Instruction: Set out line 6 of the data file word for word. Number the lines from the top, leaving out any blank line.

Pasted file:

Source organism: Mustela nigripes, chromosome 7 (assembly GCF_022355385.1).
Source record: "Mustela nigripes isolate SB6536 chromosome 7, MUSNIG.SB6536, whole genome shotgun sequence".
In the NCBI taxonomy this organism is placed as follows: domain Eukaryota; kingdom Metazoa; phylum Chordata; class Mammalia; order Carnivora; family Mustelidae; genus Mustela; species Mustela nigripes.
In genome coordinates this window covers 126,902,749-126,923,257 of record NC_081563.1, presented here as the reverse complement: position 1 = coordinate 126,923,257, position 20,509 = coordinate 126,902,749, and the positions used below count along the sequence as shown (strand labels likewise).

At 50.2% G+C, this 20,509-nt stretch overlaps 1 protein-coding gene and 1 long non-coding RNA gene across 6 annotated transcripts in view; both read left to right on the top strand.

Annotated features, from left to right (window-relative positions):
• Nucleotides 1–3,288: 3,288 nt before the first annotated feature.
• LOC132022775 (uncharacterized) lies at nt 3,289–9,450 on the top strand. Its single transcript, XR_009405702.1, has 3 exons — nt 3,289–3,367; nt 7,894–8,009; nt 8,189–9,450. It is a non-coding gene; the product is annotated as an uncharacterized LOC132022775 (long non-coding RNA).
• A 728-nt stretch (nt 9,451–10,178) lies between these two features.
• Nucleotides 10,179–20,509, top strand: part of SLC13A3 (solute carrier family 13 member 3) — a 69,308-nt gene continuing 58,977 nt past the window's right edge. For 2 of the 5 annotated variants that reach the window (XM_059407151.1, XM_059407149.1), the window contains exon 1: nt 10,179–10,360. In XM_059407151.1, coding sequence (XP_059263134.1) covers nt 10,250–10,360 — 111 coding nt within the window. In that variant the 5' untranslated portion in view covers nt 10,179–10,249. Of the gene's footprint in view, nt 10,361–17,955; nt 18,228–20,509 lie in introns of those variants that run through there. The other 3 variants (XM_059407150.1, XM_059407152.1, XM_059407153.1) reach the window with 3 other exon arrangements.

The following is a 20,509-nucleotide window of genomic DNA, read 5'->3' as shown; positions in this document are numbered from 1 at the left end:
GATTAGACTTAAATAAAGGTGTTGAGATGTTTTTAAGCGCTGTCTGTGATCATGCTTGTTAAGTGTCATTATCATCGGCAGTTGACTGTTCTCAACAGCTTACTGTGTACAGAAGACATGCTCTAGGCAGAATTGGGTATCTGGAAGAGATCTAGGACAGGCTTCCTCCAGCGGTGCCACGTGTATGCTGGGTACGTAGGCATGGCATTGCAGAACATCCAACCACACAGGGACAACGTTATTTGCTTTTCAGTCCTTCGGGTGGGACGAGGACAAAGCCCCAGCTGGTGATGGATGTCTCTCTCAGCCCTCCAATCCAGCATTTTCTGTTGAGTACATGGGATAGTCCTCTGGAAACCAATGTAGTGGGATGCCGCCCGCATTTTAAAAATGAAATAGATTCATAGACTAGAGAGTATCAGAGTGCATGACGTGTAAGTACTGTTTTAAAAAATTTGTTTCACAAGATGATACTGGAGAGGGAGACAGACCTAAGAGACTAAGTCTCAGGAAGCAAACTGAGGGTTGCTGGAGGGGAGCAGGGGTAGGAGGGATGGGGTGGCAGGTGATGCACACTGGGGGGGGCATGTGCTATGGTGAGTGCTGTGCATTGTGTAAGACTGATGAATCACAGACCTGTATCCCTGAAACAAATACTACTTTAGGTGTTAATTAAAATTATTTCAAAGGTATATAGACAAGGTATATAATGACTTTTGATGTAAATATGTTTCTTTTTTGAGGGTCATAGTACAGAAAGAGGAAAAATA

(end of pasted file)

Annotated features, from left to right (window-relative positions):